The Levelling up committee has written to Gove following a legal opinion which found ‘the Bill radically centralises planning decision-making and substantially erodes public participation in the planning system’
Apart from the obvious that the bill introduces statutory national development management policies I find little in the former assertion, overall the bill is just codification and introduction of language more aligned with terms used in national policy (like local plan). But the latter assertion is correct.
The bill completely swaps out the sections of the PCPA2004 relating to development plans. This includes section 18 on Statements of Community Involvement.
This was always a curious beast. It replaced a statutory duty to consult on development plans in the 1990 act (details in regulations), compliance with an SCI was a test of lawfulness of the plan (through spectacularly complicated wording in that it isn’t a DPD).
It had a curious history as Lord Falconer was lobbied over the 2004 act by various lobby groups who wanted planning to be more ‘people led’. At the meeting the SCI was cooked up, with independent examinations, which proved a spectacular waste of time as for the first two years after 2004 LPAs spent all their time on SCI examinations rather than plans. The requirement for SCIs was soon dropped.
I can only assume that the intention was to drop the requirement for SCIs but in a drafting error they dropped altogether the requirement to consult on local plans. Actually there is strictly no need for this. The requirement to consult on planning applications is not in the 1990 Act but the GDPO. The new local plan regs could do the same. Nethertheless it would do no harm to frame a clause with the same scope as sections 39-41 of the TCPA1990 which the 2004 act replaced.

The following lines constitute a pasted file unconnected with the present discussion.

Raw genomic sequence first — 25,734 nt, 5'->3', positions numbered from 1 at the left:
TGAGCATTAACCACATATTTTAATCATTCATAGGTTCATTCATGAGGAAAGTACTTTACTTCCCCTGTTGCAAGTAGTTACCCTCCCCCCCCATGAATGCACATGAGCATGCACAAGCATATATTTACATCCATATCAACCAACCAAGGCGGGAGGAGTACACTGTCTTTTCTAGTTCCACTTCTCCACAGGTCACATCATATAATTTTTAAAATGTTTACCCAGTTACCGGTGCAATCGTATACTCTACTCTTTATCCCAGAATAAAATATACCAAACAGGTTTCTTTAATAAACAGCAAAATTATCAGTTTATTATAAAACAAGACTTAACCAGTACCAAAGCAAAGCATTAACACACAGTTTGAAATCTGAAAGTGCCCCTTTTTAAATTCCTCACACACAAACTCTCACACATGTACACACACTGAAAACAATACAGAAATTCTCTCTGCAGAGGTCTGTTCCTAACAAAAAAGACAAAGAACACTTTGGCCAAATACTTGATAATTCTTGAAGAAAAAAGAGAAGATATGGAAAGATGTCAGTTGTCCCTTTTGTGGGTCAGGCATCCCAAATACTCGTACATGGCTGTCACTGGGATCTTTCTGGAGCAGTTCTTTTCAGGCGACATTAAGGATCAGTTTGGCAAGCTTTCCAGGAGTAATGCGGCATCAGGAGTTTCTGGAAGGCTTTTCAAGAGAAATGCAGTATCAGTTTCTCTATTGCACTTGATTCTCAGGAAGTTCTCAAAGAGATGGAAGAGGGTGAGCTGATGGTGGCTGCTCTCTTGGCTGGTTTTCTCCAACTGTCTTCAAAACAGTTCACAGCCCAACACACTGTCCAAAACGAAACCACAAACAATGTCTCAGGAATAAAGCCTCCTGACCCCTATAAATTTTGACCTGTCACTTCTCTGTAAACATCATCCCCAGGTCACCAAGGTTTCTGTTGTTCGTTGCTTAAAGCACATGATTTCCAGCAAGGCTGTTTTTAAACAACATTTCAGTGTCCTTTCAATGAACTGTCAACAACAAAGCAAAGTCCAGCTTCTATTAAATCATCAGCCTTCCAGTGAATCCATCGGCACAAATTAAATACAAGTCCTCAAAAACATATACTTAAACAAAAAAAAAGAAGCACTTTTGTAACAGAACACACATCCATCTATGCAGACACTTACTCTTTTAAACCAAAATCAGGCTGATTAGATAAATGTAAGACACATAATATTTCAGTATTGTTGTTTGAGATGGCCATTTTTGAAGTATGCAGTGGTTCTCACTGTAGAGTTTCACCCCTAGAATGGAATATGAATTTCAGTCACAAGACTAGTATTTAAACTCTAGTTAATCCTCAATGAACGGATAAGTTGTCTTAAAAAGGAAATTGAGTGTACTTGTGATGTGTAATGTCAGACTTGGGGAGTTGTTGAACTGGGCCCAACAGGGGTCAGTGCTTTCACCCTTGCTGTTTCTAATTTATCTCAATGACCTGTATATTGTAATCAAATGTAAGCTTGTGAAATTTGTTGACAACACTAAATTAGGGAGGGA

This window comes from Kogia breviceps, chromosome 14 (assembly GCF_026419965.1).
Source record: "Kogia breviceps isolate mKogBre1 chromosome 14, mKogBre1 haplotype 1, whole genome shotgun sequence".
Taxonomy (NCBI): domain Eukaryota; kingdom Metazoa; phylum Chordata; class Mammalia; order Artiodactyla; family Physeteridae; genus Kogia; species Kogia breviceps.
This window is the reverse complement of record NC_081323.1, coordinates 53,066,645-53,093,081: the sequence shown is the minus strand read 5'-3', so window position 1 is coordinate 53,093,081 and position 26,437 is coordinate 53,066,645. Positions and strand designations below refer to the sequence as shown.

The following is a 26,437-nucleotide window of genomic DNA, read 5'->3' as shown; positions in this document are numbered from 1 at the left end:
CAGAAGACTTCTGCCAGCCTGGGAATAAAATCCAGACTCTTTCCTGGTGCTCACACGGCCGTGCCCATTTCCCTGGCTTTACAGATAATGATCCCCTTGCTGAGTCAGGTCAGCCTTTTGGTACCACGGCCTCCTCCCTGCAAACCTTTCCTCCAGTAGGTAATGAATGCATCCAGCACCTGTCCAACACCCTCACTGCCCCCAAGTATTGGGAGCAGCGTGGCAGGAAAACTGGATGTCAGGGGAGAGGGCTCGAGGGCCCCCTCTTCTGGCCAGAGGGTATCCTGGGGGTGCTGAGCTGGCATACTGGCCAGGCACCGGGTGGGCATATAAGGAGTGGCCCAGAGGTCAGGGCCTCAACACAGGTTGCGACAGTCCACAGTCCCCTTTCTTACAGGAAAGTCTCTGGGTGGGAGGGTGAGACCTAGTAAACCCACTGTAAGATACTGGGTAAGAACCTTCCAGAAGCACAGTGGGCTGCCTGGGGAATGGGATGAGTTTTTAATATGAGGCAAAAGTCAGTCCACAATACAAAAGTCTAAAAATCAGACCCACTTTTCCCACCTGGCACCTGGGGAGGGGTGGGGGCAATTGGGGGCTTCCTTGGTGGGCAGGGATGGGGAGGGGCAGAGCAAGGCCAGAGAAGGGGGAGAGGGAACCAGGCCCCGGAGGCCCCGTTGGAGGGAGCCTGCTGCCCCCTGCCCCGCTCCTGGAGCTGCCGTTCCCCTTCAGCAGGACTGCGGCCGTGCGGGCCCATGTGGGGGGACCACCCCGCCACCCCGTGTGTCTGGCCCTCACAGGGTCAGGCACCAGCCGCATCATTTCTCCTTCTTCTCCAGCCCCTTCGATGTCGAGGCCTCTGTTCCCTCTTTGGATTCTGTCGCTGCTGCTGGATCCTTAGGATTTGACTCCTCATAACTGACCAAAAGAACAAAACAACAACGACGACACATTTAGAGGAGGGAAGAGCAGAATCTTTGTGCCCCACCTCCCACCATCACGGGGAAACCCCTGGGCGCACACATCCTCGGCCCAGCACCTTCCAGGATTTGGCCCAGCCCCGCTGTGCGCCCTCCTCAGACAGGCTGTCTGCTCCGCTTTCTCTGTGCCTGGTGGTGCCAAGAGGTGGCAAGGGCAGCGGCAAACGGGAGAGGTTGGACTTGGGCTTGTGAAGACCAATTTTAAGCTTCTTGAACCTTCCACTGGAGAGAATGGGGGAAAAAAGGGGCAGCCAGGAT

(1)A local planning authority who propose to make, alter, repeal or replace a local plan shall proceed in accordance with this section…
(2)They shall take such steps as will in their opinion secure—
(a)that adequate publicity is given to the proposals in the area to which the plan relates;
(b)that persons who may be expected to wish to make representations about the proposals are made aware that they are entitled to do so; and
(c)that such persons are given an adequate opportunity of making such representations….
Overall this seems more like drafting cock up than centralising conspiracy. There is a statutory requirement for consultation in the new SDS section.
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